The Internet and Customer Service – You’re in the Spotlight!

Money at handPoor customer service negatively impacts businesses in a lot of ways, and can create irreversible results with both new and repeat clients. First, prospects that you’d like to turn into customers will likely change their minds. Secondly, existing customers will become frustrated and take their business elsewhere. And both have the potential to cause damage when they report their experiences to others. In this digital age, customers share information with the click of a button, making it even more important to head off service issues at once. 

Hearing the Complaints

When a disgruntled internet customer makes a complaint, the best thing for any business to do is to have that complaint settled quickly by the company. Normally, having customer grievances “go public” makes it harder to deal with them and harder to effect some damage control. There are however, beneficial third party services that allow mistreated customers to air their valid complaints with the intent that the offending business will listen. Management that wants to stay in business wants to listen. Since you’re not seeing the customer in person, getting a chance to hear and solve gripes this way often allows resolution in a timely manner and with little effort. It’s not hard either to imagine the good PR that comes from being perceived as a big business that listens.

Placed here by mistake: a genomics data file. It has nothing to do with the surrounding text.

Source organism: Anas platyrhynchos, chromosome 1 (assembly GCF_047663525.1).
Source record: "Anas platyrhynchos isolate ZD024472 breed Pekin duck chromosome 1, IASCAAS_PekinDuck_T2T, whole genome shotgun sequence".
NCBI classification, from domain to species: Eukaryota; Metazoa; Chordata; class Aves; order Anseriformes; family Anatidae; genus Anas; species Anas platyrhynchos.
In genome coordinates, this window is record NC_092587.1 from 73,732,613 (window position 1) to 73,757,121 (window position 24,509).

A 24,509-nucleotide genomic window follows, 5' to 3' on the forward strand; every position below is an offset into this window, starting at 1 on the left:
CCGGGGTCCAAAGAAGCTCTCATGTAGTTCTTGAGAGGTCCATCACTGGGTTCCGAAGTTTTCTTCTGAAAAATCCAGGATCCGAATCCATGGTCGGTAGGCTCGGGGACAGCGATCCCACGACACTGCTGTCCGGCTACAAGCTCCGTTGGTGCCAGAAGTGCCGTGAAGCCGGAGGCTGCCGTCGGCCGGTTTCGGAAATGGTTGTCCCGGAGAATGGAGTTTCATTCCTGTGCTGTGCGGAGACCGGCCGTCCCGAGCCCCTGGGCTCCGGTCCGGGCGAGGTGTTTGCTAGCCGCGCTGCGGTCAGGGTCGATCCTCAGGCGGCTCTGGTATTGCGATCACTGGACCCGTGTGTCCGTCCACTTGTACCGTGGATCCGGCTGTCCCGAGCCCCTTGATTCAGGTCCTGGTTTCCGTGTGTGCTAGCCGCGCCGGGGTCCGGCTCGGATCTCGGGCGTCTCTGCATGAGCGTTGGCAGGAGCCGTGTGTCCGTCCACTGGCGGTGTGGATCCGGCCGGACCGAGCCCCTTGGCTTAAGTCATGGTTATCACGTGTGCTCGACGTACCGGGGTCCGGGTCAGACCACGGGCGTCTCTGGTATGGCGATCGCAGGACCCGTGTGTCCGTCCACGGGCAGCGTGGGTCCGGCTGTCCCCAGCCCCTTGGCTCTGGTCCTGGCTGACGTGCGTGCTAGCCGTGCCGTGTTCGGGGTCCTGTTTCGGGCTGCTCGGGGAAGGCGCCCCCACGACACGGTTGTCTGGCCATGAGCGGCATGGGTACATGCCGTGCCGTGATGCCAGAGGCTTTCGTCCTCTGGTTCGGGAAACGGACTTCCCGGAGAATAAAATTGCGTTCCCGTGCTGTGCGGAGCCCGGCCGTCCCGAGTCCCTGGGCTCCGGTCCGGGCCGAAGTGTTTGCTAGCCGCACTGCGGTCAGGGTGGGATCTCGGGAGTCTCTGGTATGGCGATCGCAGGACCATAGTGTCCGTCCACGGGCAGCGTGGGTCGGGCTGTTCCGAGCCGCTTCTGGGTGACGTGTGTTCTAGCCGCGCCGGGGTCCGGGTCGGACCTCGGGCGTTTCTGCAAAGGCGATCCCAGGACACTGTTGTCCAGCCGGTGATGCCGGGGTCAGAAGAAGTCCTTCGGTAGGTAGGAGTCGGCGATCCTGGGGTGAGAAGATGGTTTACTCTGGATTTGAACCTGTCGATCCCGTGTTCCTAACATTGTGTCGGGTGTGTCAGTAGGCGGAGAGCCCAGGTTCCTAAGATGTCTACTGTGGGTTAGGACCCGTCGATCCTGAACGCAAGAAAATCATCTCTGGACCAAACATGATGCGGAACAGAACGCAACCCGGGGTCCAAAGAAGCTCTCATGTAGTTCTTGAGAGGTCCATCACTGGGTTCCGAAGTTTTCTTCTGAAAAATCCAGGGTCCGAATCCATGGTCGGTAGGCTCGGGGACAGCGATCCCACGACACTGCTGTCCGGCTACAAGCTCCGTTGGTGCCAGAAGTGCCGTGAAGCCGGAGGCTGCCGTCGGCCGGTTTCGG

Small Business Catastrophe

Poor customer service is catastrophic for small internet companies because they absolutely rely upon repeat customers to survive. Additionally, if there is ever going to be hope of growing the business, prospects must be nurtured so that they turn into loyal shoppers. Positive word of mouth is always key for growth, especially for smaller firms.

Loss of Repeat Customers

Losing a long-time customer is a danger when poor service is allowed. If consumers arrive to your site and are ignored, treated with disrespect, or left alone to wander through pages and wait for service, the clear message they’ll get is that there could be a risk in spending their money here. As a result, many of these people will leave before even considering making a purchase, no matter what types of deals might be found. In fact, customer service is so important that many people are willing to pay more for it, just to feel like their time was well spent.

Loss of Future Customers

Customers experiencing poor online service almost always tell others about it – it makes for grand conversation. Whether out of frustration or because they don’t want their friends and family to have the same bad customer issue, people will relate details of experiences that upset them. Not only does this cost immediate business, but the lost business potential will be exponential over time. Making amends to a new customer who has registered a complaint often takes more input since they don’t have a positive memory of your company to “come back to.”